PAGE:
When King Uthrik and his heir are taken through the Last Door on the edge of a murderer’s sword, Prince Yarvi ascends the Black Chair, wearing the King’s Circle on his brow. This was not the destiny Yarvi had hoped for. His wish had been to complete his spiritual training and to become a minister as plain Brother Yarvi, no longer a prince. To his father and brother, Yarvi had seemed half a man, one of his hands deformed beyond use. Restrained by unkind words and deeds, Yarvi is unprepared for kingship. It seems like cruel destiny, then, when he is cast from the throne through the greatest of treacheries, thrown into the sea, from which he is reborn as a slave, an oarsman and, finally, a warrior and one of a band of brothers and sister, each with their own vengeance to wreak, especially Yarvi who has a throne to claim.
Half a King is a fantasy adventure but for me it is fresh with the sea air of a Viking saga. It has a suitably traditional, ageless theme – the young prince overthrown who must prove himself as a warrior and leader before he can become king – but Yarvi’s character, and so many others aboard this novel, is so distinct and original that there are surprises throughout and our expectations as to the outcome of such a saga are wonderfully challenged. The ending is superb.
Once Yarvi is an enslaved oarsman aboard the South Wind, Half A King comes to life in fabulous ways. The female captain Shadikshirram is a painted monster and a joy to read. One slave who dared to try to escape is now literally ground under her foot every day, renamed as Nothing. Others aboard have taken on grotesque personalities due to the iron collars around their necks and the chains around their limbs. But fortune lends a hand, accompanied by desperate, determined violence, and once Yarvi and others of the enslaved crew escape, he learns the first of several valuable lessons about the nature of man, servitude and power. He also learns for the first time about friendship.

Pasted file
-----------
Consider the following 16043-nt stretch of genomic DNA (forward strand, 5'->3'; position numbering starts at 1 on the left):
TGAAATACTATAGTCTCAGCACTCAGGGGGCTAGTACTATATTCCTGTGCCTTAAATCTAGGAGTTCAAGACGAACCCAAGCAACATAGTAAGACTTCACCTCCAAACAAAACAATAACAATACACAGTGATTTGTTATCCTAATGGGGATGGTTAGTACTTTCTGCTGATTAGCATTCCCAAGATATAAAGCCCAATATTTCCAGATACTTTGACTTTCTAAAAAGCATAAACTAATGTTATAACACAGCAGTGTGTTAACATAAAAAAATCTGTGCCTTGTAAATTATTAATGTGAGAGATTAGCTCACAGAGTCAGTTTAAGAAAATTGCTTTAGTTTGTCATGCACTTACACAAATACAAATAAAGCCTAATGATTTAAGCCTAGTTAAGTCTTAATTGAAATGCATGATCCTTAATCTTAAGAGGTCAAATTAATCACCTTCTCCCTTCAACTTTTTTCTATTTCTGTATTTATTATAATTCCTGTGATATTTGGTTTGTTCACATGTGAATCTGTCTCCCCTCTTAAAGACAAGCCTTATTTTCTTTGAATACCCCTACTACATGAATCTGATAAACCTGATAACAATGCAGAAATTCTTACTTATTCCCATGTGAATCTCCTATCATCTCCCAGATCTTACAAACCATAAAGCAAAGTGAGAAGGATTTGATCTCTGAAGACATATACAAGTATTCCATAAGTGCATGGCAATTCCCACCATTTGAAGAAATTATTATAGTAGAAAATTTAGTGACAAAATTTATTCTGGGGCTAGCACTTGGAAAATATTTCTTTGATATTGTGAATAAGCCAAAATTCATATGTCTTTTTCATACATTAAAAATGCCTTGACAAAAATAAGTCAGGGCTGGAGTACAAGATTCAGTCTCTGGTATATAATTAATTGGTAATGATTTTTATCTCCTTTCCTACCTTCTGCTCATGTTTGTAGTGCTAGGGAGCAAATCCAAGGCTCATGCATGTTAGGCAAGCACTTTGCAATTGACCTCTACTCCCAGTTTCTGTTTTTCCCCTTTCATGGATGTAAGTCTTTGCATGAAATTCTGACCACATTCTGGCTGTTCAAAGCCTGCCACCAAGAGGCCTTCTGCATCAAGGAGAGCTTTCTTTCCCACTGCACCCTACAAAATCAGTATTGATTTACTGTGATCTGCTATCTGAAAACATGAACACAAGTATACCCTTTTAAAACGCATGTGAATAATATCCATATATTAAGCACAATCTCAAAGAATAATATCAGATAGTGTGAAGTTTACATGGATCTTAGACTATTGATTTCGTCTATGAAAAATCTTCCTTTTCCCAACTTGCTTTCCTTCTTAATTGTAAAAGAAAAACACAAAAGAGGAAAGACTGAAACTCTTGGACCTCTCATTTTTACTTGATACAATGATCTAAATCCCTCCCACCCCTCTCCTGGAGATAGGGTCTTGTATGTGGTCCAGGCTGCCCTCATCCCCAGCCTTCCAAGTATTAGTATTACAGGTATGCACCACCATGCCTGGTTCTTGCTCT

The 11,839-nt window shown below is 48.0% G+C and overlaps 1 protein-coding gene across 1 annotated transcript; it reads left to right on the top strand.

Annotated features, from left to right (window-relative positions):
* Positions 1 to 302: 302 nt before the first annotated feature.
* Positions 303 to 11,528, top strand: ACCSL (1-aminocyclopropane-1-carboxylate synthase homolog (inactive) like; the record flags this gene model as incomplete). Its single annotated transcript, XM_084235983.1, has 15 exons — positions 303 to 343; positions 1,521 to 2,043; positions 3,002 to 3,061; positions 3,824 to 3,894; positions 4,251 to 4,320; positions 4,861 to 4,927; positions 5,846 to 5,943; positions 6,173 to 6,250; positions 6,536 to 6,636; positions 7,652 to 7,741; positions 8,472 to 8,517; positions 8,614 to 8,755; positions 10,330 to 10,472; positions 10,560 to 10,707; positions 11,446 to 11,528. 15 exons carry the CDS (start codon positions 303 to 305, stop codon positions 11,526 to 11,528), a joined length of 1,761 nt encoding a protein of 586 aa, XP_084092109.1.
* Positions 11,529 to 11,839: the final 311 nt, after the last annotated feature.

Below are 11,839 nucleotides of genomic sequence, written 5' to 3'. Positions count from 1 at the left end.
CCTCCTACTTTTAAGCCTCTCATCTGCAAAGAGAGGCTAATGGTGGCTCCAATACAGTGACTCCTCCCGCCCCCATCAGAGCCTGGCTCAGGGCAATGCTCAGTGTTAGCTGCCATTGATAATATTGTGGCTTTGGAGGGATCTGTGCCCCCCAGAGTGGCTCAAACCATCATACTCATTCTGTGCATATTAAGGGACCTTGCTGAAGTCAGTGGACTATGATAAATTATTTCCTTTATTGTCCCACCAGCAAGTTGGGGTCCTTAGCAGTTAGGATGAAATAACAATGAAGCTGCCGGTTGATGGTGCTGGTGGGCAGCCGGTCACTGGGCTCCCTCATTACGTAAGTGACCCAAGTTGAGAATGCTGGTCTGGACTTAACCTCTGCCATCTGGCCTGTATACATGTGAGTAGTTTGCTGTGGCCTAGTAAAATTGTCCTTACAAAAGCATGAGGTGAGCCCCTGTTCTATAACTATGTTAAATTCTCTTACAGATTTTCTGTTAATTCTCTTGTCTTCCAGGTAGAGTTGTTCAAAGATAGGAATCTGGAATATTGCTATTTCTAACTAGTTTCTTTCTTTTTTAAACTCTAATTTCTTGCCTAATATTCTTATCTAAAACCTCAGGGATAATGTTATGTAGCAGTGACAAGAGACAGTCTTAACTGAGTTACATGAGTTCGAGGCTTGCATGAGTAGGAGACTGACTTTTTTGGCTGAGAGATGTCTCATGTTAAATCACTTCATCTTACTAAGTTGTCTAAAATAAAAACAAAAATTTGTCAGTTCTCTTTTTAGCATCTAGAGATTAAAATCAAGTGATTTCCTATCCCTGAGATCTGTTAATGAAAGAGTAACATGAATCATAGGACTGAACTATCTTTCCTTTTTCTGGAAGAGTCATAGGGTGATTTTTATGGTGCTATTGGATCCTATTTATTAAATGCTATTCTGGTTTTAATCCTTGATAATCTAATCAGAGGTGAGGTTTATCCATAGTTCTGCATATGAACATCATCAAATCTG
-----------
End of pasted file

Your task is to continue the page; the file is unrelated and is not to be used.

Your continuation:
The journey across the Shattered Sea is a marvellous one, rich with perilous adventure, brotherhood, even the spark of romance, as one mystery after another is teased and unravelled. The strength of the characterisation is matched by the beauty and power of the mythology of this world. Its spirituality and greed are brilliantly developed, an enigmatic history hinted at. For me, the inhumanly built, ancient towering remains around the Shattered Sea were a reminder of the Roman ruins that fascinated Saxon travellers. The language, too, is vibrant and vivid and rich in colour and meaning.
In one distinct way, this is a society that stands out from our own ancient past. It is full of powerful women – from queens and captains to priests, navigators and householders. Kings and princes might still hold the sway in politics but in many ways this is a matriarchal society. The female characters are, for me, along with Yarvi himself, the highlight of Half a King.
I’m not a great reader of fantasy, usually preferring stories bound by history or science, but there is so much in Half a King that I could relate to, reminding me of Old English and Norse poems, and an ancient sea-tied society that had to make sense of its icy, harsh, feudal surroundings. There is no magic here, just a mythology, and no supernatural beings, just hints of a distant, forgotten elfish past. This is, I understand, Joe Abercrombie’s first Young Adult novel. Reading it, though, I would never have assumed it was for readers of any specific age – it has timeless appeal. There is also, thank heavens, much more to come.